Copywriting Codex: Don’t Negotiate Like This…Or Why I Left a Client Behind

How’s it going? I know that as far as relating my client experiences (which is part of the subscribe box on the right over there), I’ve been slacking off a tad. I’d like to do more of that today (relating, not slacking).

And to be fair, this wasn’t a Codex until right before I finished it. I just couldn’t see how this post could apply to fiction writers (unless you want to characterize me some way or other).

Let’s get to it.

I had to break up with a client.

This is interesting to me, because this is the first time I ever had to do that actively. What I mean by that is a lot of the time, I don’t get past the trial period and clients leave me behind, or they just quasi leave me behind because I don’t hear from them and get silence when I follow up (or don’t follow up in the first place–bad practice, I know–but there are times I have second thoughts about them).

Anyway, this client specialized in a type of copy that I wanted to learn. So as a result of that, thinking I needed the money, or what-have-ya, I made a bunch of mistakes. If I get to thinking some more, I could probably come up with more, but here are the bigger ones:

Ditching upfront payment and agreeing to be paid at the end of every month

Not capping free revisions/edits at 2 or 3 per project, and charging extra for others–this led to disaster, needless anger, and to me ultimately burning out, I think

Not realizing I could still be in control of the process even though I was working with (not for) someone else (I could have brought up these points, for example)

Agreeing to treat a trial project as the trial, instead of one to three months, and then re-evaluating after that

Saying I’d be available for six months, without putting restrictions on it

Working for too little per project because I was just starting this particular kind of project, and not negotiating for bumps in pay for performance bonuses or great results for this client’s clients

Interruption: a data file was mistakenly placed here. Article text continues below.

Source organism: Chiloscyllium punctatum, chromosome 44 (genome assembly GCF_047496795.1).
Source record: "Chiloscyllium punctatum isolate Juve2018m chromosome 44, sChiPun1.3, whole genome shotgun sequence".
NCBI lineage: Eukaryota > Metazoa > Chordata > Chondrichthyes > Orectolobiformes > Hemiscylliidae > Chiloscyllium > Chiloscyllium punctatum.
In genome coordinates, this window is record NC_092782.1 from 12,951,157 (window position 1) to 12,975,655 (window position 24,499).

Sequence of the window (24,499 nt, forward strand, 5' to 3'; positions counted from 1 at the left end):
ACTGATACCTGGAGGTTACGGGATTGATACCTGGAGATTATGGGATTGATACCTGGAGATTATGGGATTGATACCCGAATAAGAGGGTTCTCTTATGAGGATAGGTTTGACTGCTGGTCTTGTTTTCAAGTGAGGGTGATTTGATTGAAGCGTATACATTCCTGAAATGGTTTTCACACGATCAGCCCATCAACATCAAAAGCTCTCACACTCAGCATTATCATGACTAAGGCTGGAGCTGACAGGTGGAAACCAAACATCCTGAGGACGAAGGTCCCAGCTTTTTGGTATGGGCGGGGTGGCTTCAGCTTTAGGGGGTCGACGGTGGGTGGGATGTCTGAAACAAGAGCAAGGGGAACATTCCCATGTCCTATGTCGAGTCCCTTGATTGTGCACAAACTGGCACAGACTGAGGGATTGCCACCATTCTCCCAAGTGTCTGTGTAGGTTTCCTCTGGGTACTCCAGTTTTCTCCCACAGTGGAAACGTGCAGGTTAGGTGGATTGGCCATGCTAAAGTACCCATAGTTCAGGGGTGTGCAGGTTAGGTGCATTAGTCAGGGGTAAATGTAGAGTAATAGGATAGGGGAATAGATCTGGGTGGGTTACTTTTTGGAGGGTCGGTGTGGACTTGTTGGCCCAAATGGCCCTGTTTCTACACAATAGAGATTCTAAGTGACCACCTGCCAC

If that wasn’t enough, I also ignored several warning signs along the way that told me I should have gotten out sooner:

Client allowed their client to request more than 4 revisions on the same project–if the client was allowing their clients to do this, I should have know they’d do the same types of things to me…but I didn’t put my foot down

Client told me I scheduled “too long” of a block of time off for vacation (about a week and a half), even though I wasn’t taking days off every other week or something like that

Client proposed a retainer, learned about my fees for other services, discovered the proposed fee wouldn’t cover the amount of work suggested, then withdrew the idea, and  repeatedly refused bids for other add-on services, claiming they were too expensive (if I hadn’t had this step and seen what the client’s fees to their own clients were, I never would have been pushed to get out, ultimately)

Well, that’s about it. And the most painful part about all this is that 99% of the fault here can be parked in my own lap.

Maybe that’s the biggest takeaway of all.

Until next time,



About Ty Mall

Thanks for stopping by. I've almost always been interested in writing, among other things. Along with discovering pop culture, I've uncovered a lot about the craft over the past 10 years. And whether you're a fiction writer or email copywriter, I'm here to pass on what I've found out. And have a ton of fun in the process.
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